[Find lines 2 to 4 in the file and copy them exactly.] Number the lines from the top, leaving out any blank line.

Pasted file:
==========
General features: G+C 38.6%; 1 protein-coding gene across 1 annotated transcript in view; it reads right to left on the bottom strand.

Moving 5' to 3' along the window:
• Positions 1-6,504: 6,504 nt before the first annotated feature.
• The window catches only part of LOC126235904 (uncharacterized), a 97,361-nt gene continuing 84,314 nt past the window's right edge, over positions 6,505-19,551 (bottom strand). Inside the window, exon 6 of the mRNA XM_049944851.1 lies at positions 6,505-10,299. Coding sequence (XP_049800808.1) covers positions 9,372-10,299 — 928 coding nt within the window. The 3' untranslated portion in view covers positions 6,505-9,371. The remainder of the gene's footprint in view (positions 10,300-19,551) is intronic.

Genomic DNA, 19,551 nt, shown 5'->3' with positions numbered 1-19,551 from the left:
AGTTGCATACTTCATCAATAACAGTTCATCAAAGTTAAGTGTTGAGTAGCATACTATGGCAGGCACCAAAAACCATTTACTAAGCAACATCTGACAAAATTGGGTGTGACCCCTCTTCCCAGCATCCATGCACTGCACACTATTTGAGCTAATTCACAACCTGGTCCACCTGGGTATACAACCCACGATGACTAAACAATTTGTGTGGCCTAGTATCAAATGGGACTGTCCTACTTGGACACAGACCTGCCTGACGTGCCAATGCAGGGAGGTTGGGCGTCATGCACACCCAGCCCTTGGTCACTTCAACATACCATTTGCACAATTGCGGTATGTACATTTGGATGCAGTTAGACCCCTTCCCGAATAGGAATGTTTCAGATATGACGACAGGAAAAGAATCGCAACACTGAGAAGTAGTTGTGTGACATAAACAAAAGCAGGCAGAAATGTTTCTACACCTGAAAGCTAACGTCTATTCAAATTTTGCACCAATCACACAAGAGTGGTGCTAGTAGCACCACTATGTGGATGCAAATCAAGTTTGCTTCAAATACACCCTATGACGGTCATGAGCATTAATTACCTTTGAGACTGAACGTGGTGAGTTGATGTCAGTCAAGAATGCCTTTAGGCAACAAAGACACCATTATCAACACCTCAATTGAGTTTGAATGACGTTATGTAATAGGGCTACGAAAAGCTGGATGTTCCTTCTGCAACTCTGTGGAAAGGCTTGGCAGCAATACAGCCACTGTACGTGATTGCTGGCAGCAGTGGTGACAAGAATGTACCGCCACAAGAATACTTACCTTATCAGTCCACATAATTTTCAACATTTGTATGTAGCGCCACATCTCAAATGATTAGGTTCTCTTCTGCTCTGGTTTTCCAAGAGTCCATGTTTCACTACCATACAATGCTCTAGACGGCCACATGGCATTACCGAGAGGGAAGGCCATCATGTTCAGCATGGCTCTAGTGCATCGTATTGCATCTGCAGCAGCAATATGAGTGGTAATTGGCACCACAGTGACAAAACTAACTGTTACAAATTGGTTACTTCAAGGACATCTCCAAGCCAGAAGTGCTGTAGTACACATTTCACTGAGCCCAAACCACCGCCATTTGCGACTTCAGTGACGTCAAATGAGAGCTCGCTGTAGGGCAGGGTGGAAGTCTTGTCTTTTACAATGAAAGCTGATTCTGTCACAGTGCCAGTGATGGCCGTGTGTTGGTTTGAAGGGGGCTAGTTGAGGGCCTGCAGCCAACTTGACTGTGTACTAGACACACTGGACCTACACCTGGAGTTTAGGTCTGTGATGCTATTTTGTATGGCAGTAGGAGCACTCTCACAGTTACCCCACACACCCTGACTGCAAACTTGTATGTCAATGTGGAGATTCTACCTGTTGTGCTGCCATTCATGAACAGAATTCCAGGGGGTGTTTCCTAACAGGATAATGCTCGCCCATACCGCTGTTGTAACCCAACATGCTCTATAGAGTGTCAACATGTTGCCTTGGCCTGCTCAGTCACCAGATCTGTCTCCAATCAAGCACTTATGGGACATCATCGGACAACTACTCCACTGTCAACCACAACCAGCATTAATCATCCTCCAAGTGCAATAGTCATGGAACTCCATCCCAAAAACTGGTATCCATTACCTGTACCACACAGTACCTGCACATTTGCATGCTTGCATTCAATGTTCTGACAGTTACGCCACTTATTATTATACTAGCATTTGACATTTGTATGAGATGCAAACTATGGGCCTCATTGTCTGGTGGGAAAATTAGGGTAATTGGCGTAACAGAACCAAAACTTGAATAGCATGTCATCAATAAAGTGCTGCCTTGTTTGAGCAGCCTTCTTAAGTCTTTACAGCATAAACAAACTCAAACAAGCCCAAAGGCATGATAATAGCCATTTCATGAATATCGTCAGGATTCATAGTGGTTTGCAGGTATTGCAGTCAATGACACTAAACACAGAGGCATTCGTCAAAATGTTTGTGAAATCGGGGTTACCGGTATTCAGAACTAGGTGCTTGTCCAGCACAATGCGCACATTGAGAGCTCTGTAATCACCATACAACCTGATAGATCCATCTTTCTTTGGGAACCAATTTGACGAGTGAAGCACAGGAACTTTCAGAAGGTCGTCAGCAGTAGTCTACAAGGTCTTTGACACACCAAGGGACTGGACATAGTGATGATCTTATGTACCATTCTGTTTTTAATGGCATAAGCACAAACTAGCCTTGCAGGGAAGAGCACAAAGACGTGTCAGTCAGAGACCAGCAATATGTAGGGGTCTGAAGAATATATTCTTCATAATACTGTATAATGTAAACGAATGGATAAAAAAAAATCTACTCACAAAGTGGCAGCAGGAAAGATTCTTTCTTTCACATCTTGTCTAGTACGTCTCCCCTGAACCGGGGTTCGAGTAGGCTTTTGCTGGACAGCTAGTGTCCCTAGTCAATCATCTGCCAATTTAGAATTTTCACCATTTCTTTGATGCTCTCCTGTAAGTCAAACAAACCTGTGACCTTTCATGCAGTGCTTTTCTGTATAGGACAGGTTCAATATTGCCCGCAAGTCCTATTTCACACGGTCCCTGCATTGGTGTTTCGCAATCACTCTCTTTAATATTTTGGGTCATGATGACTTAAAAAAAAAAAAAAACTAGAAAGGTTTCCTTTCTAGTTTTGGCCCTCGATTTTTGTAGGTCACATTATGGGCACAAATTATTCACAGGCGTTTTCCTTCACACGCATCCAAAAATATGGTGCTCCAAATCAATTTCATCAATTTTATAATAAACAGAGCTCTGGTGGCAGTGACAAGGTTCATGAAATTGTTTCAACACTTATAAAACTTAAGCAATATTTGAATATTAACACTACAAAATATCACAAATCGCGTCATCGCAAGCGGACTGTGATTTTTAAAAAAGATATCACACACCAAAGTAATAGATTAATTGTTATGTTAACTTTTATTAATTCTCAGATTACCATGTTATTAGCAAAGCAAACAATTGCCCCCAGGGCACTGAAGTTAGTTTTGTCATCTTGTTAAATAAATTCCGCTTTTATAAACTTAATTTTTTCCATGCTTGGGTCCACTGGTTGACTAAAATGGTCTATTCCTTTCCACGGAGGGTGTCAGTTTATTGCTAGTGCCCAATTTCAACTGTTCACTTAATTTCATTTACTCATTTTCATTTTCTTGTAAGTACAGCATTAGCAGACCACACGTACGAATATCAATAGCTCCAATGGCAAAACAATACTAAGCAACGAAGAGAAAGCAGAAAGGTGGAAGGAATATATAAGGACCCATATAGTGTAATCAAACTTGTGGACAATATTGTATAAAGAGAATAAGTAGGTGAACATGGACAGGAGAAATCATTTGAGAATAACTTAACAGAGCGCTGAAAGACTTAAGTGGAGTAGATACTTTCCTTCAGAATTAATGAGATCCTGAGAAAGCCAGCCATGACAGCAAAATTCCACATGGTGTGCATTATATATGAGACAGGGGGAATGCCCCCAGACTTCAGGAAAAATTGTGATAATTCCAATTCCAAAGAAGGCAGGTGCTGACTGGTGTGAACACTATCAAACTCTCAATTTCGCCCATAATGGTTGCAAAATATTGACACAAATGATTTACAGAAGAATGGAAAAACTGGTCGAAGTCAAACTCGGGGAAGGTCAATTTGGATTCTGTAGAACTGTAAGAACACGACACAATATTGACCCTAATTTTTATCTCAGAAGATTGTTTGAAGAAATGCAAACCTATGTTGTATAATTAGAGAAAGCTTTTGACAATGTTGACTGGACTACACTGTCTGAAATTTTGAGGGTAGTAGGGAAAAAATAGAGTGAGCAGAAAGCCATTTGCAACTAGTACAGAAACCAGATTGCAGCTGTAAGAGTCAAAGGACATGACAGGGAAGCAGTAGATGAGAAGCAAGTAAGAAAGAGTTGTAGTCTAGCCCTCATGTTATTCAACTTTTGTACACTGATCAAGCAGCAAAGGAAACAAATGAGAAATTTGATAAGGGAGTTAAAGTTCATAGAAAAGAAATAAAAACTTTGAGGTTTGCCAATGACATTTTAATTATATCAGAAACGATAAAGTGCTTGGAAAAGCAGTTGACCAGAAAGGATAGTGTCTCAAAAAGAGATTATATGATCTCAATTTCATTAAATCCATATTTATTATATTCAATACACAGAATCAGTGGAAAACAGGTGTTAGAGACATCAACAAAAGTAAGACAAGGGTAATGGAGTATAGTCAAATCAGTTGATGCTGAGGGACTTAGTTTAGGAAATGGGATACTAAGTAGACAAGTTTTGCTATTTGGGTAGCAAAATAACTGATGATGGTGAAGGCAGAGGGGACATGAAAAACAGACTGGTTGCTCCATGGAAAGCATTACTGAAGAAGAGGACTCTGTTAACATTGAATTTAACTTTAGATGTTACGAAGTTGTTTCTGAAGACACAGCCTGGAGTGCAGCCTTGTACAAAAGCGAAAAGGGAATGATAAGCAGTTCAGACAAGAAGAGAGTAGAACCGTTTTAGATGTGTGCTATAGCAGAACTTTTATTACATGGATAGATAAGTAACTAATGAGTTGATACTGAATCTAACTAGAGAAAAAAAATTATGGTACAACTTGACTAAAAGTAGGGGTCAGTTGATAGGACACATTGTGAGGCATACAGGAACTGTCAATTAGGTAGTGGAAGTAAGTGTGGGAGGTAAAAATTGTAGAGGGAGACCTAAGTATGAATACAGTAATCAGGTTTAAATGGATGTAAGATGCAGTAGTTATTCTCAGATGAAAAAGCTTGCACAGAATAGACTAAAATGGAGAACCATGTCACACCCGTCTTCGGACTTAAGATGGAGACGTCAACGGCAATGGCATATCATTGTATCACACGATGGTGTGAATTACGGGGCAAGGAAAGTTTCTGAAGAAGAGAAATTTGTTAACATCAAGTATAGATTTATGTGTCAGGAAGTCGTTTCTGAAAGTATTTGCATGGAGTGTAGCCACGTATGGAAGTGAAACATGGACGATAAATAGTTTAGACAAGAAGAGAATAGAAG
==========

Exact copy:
Moving 5' to 3' along the window:
• Positions 1-6,504: 6,504 nt before the first annotated feature.
• The window catches only part of LOC126235904 (uncharacterized), a 97,361-nt gene continuing 84,314 nt past the window's right edge, over positions 6,505-19,551 (bottom strand). Inside the window, exon 6 of the mRNA XM_049944851.1 lies at positions 6,505-10,299. Coding sequence (XP_049800808.1) covers positions 9,372-10,299 — 928 coding nt within the window. The 3' untranslated portion in view covers positions 6,505-9,371. The remainder of the gene's footprint in view (positions 10,300-19,551) is intronic.